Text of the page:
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I did not worry about spiders. This was a mistake. The course was on a bird sanctuary outside Auckland, and I arrived only to find that spiders carpeted the wooden buildings, inside and out. When you take a Vipassana course, you agree to abide by five precepts: no killing, no stealing, no lying, no sexual misconduct and no intoxicants. No writing, no talking, no eye contact, no communicating.

At the end of day one, I noticed a daddy longlegs struggling on the carpet but heading toward the door. Instead, I took a deep breath, skirted around the creature, and opened my door. I stood there silently cheering its departure from my room. In the meditation hall, daddy longlegs dropped from the ceiling, feeding my anxiety.


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Huge black spiders dotted the corner of the room where we picked up our pillows, watching over us as we shuffled into yet another meditation session. This was a Tupperware container plus a piece of paper to slide under it for ease of transport. I did not find this helpful.

Getting Started with Mindfulness - Mindful

Then, on day five, I hit peak spider. Just before bed, I caught a glimpse of a bulbous black spider in my peripheral vision, dropping out of a tiny hole near the ceiling. Unlike the many spiders on the veranda, this one was huge. I leapt out of bed in a panic. Every time I tried to reach the spider, it would crawl in the hole again and disappear.

I left the light on, drifting off only to dream about spiders and wake up breathless. Finally I shut the light decisively. At 2am, I awoke to a feeling of deep alarm and turned the light back on. The spider was dropping from the ceiling, right above my head. Gasping, I fell sideways out of the bed.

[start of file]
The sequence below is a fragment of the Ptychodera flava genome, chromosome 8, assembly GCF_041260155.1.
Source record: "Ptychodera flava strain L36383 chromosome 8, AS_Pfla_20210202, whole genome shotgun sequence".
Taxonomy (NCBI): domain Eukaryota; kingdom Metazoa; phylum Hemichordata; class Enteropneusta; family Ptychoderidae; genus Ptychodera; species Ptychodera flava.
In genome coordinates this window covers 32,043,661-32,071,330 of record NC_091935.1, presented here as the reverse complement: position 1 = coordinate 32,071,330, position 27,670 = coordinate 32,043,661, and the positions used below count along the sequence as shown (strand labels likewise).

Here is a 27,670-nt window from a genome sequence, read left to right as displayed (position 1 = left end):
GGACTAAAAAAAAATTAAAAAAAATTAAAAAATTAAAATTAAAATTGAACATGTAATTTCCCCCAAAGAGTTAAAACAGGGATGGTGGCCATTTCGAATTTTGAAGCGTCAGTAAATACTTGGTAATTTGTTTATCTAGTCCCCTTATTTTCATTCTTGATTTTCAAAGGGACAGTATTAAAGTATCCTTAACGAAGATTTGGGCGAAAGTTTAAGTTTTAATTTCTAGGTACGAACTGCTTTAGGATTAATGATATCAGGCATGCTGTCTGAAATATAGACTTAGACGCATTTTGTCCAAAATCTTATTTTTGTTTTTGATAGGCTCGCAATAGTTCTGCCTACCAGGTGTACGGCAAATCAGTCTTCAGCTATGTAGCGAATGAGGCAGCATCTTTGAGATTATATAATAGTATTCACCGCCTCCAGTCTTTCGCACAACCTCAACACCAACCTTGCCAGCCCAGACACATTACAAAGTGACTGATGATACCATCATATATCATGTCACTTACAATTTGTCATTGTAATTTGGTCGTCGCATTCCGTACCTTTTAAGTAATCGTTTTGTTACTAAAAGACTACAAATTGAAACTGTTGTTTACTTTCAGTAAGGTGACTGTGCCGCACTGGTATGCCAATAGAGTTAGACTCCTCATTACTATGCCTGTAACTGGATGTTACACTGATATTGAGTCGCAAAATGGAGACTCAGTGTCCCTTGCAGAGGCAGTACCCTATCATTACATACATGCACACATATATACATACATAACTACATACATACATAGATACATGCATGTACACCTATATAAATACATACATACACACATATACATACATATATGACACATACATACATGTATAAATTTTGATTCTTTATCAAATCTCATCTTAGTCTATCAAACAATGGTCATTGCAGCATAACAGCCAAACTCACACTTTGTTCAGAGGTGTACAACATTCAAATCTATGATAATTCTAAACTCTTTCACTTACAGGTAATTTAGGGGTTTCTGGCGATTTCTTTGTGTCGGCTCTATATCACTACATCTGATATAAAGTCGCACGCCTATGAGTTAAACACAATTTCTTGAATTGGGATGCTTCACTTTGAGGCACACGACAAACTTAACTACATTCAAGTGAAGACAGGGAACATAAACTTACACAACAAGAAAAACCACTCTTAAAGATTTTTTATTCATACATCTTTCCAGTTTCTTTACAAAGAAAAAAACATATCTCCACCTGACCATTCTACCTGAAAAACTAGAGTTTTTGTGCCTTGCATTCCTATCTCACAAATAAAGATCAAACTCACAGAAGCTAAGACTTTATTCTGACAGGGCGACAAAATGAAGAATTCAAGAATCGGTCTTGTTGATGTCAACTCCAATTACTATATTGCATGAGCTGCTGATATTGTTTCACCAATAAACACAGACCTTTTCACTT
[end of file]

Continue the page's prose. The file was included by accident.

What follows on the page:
The spider, as startled as I, hastily clawed its way back toward the ceiling. I watched in horror as it spent the rest of the night eating other spiders in my room. I did not sleep at all. Studies have shown that people who are blind or deaf have heightened ability in other bodily senses. I felt a small, temporary version of this phenomenon at the course. I could not speak or write, but my mind was whirring away at an alarming speed.

Trapped in a cognitive cycle of shame and blame, my phobia of spiders was magnified. The next day, I swallowed my pride and broke my noble silence. I begged the female volunteer leader to let me switch rooms. At that point in the course several people had left, and I was able to move to a different cabin. For the rest of the week, as everyone else sat on the grass enjoying the sun between sessions, I stayed in my room, too scared to leave. A friend once said that in life, worrying ahead of time was futile, because what you are scared of never manifests.

Instead, what you least expect creeps up behind you and scares you out of your mind. Or in my case, drops down from the ceiling in plain view. I wish I could say that the spider incident was a turning point.

It was simply a bump along the way. By day six, I felt exhausted by the pain, the sleepless nights, and a mind slowly unspooling. Some people talk about intruding memories of childhood or overly sexual thoughts during their Vipassana experience. For me, the challenge was suppressing the urge to run around like a toddler. Instead of doing a body scan, I fantasized about flinging off my pillows and running through the empty space in the center of the hall, screaming like a banshee.

I daydreamed of doing snow angels on the worn carpet, making a mockery of the meditation. When the gong rang, I was covered in sweat from the effort of thinking past the pain. By the end of the course, students often report feeling full body flow of energy during meditation. I did not. I felt shelves of pain along the way, no fluidity between them.

But by the last day I could scan fluidly through arms or my right leg.

Buddhist meditation